Not surprisingly, we were the last to join the multihued troupe, at the meeting point, which included a Dutch couple on their university swap, an Indonesian-Dutch girl Rénia Sastrowidjojo on her work break, a Tunisian guy Khalil who was running away from the blood filled revolution back home, an American girl teaching English in Bali, Hendra’s friend Adi, and a couple of other energetic folks.
There are separate compounds for kitchen, common area, bedrooms, bathrooms, etc. Taking the advantage of being the eldest sibling, affable Hendra occupies the bedroom usually designated for parents!
|Me wrapping sarung in Hendra's Home|
|Hendra's father performing rituals|
|Offerings made from colourful plants|
|Offerings decorated intricately|
|Basket outside home for the offerings|
|Hendra's mother explaining the ritual|
|Renia testing Bhasa!|
While we were busy in exchanging notes with his father, his equally hospitable mother helped female travelers in wrapping up colorful sarongs and then we headed to the local community center, where the carnival was about to start. Every Banjar, a central community worship place, had been represented by a group of youngsters wearing identical shirts and carrying their deftly created Ogoh-Ogoh mounted on especially made bamboo carts. Before the procession, a formal ceremony was held; a man circumambulate the sacred stone with a torch in his hands while the priest recited the holy book and then the nuns sprinkled sanctified water on the participants.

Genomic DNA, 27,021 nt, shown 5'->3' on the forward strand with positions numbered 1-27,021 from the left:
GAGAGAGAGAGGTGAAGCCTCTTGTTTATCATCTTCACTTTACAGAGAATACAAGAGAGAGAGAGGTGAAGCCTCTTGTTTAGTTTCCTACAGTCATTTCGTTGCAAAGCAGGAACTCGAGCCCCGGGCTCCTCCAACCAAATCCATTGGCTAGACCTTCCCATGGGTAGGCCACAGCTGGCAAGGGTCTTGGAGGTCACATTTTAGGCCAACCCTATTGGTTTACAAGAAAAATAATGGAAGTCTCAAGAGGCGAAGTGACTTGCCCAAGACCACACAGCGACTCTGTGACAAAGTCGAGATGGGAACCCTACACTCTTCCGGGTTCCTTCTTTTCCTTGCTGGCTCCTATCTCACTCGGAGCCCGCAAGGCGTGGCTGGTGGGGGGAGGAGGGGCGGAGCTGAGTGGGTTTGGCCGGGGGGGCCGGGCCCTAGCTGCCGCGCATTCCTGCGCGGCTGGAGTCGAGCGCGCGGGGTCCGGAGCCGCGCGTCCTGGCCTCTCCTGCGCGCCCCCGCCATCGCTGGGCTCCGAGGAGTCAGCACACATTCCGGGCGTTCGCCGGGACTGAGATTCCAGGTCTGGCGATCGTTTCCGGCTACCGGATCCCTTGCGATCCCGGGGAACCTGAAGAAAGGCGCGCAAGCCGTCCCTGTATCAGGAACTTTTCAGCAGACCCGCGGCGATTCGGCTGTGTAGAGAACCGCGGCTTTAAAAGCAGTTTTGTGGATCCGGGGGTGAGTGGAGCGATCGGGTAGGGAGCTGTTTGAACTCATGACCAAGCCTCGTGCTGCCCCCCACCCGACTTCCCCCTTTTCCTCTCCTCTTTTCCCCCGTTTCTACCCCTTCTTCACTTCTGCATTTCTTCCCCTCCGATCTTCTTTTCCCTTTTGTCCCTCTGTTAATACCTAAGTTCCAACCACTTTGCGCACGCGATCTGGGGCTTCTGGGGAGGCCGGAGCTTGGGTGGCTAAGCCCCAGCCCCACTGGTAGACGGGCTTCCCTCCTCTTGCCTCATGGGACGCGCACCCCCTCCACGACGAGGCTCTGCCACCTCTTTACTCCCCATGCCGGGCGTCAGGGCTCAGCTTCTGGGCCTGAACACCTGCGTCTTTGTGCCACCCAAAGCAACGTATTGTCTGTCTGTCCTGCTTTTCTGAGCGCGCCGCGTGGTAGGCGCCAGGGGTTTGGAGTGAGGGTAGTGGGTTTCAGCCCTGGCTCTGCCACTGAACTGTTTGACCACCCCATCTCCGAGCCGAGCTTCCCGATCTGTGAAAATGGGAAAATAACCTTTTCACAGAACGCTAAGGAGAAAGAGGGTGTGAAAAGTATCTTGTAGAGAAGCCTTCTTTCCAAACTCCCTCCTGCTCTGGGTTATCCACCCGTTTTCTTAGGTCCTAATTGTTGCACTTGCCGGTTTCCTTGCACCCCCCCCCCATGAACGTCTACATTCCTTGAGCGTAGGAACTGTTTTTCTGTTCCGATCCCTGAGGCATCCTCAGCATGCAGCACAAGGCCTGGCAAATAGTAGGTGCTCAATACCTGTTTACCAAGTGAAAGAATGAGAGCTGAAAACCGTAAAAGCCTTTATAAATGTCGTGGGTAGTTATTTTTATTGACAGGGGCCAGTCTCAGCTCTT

|Ogoh Ogoh: its heavy|
|Rituals start in the Banjar|
|Attending the ceremony|
|Nun sprinkiling the sacred water|
|The ceremony concludes|
|The torch guy|
|Posing for the camera!|
|Ogoh Ogoh: I am not scared!|
|Leaders in white; Hendra (second from the right)|
|The Red Brigade|
|Ogoh Ogoh: Procession starts|
|Ogoh Ogoh: coming closer|
|Ogoh Ogoh: Troupe in black|
Came the savior, Adi - Hendra’s trusted friend and a local Couch Surfer - as the guest cast was surrounded by one of the intimidating devils; hunger! He took all foreigner visitors to a nearby Makaan, a local roadside hotel for the dinner.
Modus operandi at the restaurant was somewhere in between the ala carte and the buffet. A variety of dishes, from vegetable to meat, were on the display, as in any buffet and can be chosen in any combination. But one can order only once, for a given price. The price depends on what and how many types of curry one adds to the rice; egg being the cheapest while fish one was the most expensive. Feel of the food was quite different what we experienced with Hadi in Singapore. Most importantly, and to our surprise, it was spicy and rich in taste, very close to Indian cuisine, so much so that the Dutch guy could not survive even the quarter plate!
On our way back, we noticed the police had started putting barricades on the road due to the Neype next day. It also started raining heavily as soon as we departed the ways but we reached back to the gueshouse safely at around midnight where Putu and the other staff was standing outside the villa worried about crazy us!